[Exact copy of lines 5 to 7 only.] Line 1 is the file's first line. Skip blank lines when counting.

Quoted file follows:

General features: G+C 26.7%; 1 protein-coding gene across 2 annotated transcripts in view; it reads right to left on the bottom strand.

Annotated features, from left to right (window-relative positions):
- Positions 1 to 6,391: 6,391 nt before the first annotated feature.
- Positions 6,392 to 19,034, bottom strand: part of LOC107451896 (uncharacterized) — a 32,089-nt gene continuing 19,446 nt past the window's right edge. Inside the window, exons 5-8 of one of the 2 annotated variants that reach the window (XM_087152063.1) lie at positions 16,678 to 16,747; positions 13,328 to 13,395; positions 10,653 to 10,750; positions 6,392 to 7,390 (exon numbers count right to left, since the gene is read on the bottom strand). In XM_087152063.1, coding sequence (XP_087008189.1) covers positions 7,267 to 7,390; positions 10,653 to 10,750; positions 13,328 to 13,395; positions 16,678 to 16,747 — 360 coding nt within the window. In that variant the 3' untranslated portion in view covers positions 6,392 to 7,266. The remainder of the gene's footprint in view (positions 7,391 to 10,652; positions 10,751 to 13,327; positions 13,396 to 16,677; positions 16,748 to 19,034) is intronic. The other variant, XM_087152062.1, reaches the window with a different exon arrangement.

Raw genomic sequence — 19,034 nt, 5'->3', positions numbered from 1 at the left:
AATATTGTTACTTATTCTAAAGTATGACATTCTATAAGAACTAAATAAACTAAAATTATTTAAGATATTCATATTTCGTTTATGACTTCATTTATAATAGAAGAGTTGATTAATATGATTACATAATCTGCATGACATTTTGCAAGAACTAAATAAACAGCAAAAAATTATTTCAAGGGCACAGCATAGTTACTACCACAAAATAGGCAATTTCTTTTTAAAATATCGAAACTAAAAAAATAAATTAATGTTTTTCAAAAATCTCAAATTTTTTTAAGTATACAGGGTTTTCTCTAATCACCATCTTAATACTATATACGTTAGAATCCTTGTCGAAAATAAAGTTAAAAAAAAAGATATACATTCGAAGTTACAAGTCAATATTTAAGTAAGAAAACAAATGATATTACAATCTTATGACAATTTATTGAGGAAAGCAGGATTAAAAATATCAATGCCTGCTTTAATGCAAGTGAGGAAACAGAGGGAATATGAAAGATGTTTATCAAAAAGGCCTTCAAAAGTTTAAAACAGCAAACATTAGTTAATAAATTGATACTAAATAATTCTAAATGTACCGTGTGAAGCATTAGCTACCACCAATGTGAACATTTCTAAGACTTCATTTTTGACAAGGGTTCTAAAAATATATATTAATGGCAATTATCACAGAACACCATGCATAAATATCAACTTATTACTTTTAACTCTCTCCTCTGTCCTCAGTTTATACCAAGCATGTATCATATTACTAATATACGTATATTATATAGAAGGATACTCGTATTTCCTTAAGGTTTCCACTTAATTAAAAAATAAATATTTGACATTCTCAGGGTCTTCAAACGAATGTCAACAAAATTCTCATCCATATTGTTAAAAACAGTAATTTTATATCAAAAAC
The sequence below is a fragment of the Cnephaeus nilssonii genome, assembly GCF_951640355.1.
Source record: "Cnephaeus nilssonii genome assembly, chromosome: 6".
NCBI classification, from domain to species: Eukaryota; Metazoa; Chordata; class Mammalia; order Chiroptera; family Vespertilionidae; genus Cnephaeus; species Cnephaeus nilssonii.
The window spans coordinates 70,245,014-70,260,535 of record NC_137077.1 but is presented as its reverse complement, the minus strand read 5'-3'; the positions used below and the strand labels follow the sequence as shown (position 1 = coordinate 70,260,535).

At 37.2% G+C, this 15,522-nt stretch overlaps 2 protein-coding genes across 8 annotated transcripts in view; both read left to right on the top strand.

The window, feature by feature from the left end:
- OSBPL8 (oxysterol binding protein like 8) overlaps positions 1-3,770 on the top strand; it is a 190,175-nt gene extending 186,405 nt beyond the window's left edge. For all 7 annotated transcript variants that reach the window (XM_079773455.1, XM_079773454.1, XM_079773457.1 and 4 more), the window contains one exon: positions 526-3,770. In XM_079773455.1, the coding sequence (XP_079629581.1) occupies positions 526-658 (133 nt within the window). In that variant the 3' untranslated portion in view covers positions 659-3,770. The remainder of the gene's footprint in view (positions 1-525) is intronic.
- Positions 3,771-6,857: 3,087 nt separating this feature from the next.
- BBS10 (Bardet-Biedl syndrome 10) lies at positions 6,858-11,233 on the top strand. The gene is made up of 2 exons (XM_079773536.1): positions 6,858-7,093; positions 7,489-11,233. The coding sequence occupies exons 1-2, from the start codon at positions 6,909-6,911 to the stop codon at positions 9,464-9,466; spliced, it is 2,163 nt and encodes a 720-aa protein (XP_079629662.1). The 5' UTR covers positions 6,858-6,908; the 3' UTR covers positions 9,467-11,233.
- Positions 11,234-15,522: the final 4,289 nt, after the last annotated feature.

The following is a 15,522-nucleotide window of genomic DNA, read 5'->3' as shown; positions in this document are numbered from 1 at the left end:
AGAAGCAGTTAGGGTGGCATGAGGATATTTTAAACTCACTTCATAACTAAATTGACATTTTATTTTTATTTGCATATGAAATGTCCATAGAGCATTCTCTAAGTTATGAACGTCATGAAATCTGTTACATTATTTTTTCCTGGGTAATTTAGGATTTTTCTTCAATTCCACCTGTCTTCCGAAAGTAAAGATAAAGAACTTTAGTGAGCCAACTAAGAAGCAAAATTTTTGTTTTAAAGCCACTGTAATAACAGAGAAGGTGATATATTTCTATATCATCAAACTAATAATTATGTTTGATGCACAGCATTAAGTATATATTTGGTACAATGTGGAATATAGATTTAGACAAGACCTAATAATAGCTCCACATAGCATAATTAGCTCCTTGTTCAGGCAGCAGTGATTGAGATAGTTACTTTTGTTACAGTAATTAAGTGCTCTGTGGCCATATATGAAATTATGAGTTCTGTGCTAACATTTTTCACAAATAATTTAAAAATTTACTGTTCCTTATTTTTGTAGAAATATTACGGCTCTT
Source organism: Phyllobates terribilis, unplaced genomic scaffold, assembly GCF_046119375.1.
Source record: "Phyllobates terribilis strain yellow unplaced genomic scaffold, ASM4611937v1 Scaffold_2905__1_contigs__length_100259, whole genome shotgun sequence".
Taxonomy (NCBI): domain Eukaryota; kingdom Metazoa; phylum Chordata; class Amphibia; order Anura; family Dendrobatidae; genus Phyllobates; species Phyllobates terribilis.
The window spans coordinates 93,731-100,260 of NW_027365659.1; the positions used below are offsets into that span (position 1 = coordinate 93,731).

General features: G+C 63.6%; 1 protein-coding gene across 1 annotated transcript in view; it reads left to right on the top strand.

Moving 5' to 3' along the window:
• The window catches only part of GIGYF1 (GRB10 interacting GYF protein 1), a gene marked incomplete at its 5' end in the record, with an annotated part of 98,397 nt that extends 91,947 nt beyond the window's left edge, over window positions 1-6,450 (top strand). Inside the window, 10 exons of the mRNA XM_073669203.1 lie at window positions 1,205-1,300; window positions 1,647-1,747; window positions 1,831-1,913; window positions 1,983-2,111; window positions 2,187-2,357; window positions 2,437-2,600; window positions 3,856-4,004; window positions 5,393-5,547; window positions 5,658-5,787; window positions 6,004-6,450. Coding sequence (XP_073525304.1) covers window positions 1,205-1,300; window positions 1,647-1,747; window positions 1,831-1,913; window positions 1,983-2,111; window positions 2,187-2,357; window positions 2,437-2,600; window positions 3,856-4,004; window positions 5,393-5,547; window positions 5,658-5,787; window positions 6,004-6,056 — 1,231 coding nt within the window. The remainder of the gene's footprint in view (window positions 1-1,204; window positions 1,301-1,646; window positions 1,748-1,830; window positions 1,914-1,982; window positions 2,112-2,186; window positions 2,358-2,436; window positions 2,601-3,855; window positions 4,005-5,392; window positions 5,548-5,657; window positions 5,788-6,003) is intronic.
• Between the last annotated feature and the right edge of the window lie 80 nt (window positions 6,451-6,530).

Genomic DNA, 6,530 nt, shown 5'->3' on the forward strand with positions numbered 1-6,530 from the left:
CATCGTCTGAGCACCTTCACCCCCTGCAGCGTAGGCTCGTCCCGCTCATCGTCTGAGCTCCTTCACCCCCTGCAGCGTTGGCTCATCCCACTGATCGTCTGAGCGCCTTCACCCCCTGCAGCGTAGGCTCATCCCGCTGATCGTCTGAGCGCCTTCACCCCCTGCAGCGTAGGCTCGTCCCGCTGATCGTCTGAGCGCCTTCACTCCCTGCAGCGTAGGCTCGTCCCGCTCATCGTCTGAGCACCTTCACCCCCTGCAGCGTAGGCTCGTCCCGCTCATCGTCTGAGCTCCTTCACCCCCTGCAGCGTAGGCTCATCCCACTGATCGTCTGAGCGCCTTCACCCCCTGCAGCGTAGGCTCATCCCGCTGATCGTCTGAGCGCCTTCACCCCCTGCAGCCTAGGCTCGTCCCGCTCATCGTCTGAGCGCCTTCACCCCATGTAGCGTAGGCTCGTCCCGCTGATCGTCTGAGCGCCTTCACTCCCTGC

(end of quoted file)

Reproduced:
Raw genomic sequence — 19,034 nt, 5'->3', positions numbered from 1 at the left:
AATATTGTTACTTATTCTAAAGTATGACATTCTATAAGAACTAAATAAACTAAAATTATTTAAGATATTCATATTTCGTTTATGACTTCATTTATAATAGAAGAGTTGATTAATATGATTACATAATCTGCATGACATTTTGCAAGAACTAAATAAACAGCAAAAAATTATTTCAAGGGCACAGCATAGTTACTACCACAAAATAGGCAATTTCTTTTTAAAATATCGAAACTAAAAAAATAAATTAATGTTTTTCAAAAATCTCAAATTTTTTTAAGTATACAGGGTTTTCTCTAATCACCATCTTAATACTATATACGTTAGAATCCTTGTCGAAAATAAAGTTAAAAAAAAAGATATACATTCGAAGTTACAAGTCAATATTTAAGTAAGAAAACAAATGATATTACAATCTTATGACAATTTATTGAGGAAAGCAGGATTAAAAATATCAATGCCTGCTTTAATGCAAGTGAGGAAACAGAGGGAATATGAAAGATGTTTATCAAAAAGGCCTTCAAAAGTTTAAAACAGCAAACATTAGTTAATAAATTGATACTAAATAATTCTAAATGTACCGTGTGAAGCATTAGCTACCACCAATGTGAACATTTCTAAGACTTCATTTTTGACAAGGGTTCTAAAAATATATATTAATGGCAATTATCACAGAACACCATGCATAAATATCAACTTATTACTTTTAACTCTCTCCTCTGTCCTCAGTTTATACCAAGCATGTATCATATTACTAATATACGTATATTATATAGAAGGATACTCGTATTTCCTTAAGGTTTCCACTTAATTAAAAAATAAATATTTGACATTCTCAGGGTCTTCAAACGAATGTCAACAAAATTCTCATCCATATTGTTAAAAACAGTAATTTTATATCAAAAAC
The sequence below is a fragment of the Cnephaeus nilssonii genome, assembly GCF_951640355.1.